The Extras; Oh, the Extras!

Now that you have a book all about Monsters, and an Adventure Guide to give you all new quest material, how could they possibly add anything else? Well, as we all know having visual aides can greatly improve any Role Playing Experience. Shanna and the Cook gang continue to over deliver! The fun and imaginative art of the original game is very present in the extras. Hand outs for your players? Check. A deck of cards that correspond to the new monsters? Check. Monster Stand-ups for them as well? Check. This set is absolutely complete.

The Wrap-up

I normally do not rate expansions nearly as high as I do their core content. This is one of those rare moments where all they did was add more depth and flavor to an already amazing game. They didn't break the game with overpowered additions. They didn't anger anyone by nerf-ing their favorite classes or items. For once there is an expansion to a game that knew not to mess with perfection, nor to attempt to do anything less than fulfill the quality and imagination standards that they themselves have set.
Bravo, Shanna. Bravo, Monte Cook Games. I am impressed. I am awarding Five very well earned stars. I look forward to many hours spent around the table with my family joyfully romping through all of the brilliance you have created.

Until next time ...Game On!
-MK

Friday, May 19, 2017

MK Presents: The Four Cardinal Rules Of Gaming



 Hey Folks! MK here. 

Allow me to introduce to you our newest guest blogger! I have had the honor of knowing and playing Tabletop Games on and off with Taylor for over five years now. His knowledge and dedication to the game is a solid asset to have on your side! 
Taylor Hubler is a long time RPG player, with about 20 years of experience. He is also a published freelance writer (I can connect you if you want to hire him!) for the Pathfinder RPG through Raging Swan Press, Fat Goblin Games, and Flying Pincushion
Without any further ado, MK Presents to you...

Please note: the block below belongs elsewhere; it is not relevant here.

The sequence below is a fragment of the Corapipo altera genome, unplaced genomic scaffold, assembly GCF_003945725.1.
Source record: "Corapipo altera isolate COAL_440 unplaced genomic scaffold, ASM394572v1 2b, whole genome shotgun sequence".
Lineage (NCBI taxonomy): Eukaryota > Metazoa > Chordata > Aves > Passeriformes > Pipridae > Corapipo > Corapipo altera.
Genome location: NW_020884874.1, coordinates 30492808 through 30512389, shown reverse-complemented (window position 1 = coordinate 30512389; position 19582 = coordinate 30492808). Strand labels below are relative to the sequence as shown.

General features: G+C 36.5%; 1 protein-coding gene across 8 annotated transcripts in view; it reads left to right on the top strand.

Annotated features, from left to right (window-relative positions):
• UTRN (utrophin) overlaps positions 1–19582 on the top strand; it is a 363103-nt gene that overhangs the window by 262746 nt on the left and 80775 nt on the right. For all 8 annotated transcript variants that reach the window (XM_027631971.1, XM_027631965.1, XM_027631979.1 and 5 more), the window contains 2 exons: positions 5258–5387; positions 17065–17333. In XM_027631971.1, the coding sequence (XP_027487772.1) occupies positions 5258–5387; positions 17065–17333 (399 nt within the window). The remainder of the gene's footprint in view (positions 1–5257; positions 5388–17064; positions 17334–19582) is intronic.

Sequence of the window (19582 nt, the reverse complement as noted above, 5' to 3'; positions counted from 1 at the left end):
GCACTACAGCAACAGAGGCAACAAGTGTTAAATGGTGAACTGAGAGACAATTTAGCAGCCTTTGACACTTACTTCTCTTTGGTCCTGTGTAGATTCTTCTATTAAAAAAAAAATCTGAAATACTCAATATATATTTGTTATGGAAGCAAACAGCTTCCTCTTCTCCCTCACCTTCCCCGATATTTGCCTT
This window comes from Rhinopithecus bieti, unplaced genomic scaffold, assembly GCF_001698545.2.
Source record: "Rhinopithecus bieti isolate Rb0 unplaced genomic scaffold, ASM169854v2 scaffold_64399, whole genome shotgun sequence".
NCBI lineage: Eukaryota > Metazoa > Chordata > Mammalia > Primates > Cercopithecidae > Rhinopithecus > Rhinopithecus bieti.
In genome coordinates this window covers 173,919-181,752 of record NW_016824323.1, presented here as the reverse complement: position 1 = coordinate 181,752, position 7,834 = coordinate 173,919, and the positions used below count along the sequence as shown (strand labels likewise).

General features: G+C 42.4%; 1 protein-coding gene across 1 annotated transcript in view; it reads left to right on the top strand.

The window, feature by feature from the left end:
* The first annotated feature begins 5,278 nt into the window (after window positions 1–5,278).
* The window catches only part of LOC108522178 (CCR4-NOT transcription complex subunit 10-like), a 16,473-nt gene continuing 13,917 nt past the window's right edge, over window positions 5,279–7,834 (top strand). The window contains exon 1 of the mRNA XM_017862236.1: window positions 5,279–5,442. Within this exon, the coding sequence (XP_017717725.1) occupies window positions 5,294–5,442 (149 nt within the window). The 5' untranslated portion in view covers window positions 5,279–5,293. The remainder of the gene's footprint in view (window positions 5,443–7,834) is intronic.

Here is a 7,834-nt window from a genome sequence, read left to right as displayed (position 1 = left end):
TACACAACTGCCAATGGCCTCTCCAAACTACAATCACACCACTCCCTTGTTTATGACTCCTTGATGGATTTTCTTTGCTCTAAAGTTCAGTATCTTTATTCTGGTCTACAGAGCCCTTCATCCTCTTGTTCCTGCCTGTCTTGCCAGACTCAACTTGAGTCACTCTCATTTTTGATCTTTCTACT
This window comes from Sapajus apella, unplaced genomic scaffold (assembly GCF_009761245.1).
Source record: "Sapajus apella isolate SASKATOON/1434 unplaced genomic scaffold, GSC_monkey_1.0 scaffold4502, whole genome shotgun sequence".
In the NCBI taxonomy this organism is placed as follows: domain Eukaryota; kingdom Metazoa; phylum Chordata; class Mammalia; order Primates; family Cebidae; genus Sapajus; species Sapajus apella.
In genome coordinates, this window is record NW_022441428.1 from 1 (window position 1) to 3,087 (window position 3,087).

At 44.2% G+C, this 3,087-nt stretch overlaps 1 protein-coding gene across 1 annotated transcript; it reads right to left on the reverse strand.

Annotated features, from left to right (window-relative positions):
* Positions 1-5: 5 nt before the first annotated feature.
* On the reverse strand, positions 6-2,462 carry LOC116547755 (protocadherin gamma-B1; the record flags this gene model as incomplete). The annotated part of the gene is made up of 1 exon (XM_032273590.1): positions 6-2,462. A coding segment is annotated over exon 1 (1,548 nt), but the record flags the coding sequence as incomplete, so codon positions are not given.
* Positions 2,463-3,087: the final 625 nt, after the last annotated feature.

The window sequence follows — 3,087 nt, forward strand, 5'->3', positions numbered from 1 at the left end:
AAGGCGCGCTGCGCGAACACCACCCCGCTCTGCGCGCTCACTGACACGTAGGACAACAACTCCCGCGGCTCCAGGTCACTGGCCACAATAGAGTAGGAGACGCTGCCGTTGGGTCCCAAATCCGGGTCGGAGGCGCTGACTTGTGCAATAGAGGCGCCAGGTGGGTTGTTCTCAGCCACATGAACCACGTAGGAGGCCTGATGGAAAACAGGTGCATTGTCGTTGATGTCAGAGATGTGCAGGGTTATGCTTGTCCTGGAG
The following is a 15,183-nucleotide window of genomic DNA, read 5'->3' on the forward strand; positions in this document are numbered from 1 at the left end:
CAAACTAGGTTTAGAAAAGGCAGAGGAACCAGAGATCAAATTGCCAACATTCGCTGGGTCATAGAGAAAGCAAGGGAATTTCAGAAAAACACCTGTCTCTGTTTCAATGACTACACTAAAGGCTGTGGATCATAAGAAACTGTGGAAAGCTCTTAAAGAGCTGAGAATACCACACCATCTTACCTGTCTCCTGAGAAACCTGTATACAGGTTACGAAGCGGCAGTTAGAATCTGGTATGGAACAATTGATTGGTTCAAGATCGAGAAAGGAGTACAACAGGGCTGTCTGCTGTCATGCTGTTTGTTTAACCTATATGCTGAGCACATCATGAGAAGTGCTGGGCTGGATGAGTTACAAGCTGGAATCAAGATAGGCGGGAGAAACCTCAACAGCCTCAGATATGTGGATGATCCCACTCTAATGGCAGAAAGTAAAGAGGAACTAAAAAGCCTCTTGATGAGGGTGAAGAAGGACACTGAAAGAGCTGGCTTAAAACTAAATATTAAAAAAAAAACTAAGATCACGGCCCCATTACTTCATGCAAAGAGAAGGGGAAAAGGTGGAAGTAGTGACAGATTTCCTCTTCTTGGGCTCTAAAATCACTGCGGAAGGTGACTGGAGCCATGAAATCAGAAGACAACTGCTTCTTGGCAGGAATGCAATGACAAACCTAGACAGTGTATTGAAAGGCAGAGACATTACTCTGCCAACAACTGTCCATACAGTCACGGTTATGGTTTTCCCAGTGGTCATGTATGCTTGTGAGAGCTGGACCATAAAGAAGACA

The Four Cardinal Rules Of Gaming



By: Taylor Hubler


I use these rules for my gaming life to try and avoid future issues or resolve current ones. These rules can apply to any type of gaming event, but because I am a hobby RPG player I used language like campaign, GM, and dungeon crawl. If you don't play RPGs, that's fine! Just apply the advice as if it was an organized board game night or a party game.

Most problems people end up having with games, especially long term games, stem from two main issues. Either there was a misunderstanding related to the expectations of one or more people or someone hasn't been having fun but nothing is being done to help them. All of the rules, except maybe #4, require communication as soon as something is a problem or even before it becomes one. This is the rule 0 of my cardinal rules: Always be willing to communicate. It doesn't matter if you think there will be conflict, because if you say nothing about a problem it will only grow and become worse. Also, be willing to communicate with the people most effected by the issue. If someone is a problem, it is okay to feel out the situation with other people first but you need to quickly bring the problem person into the conversation. Excluding them from searching for a solution, and keeping them in the dark, only breeds opportunity for resentment and further problems.


Rule #1: Always make expectations known, on both sides of the table.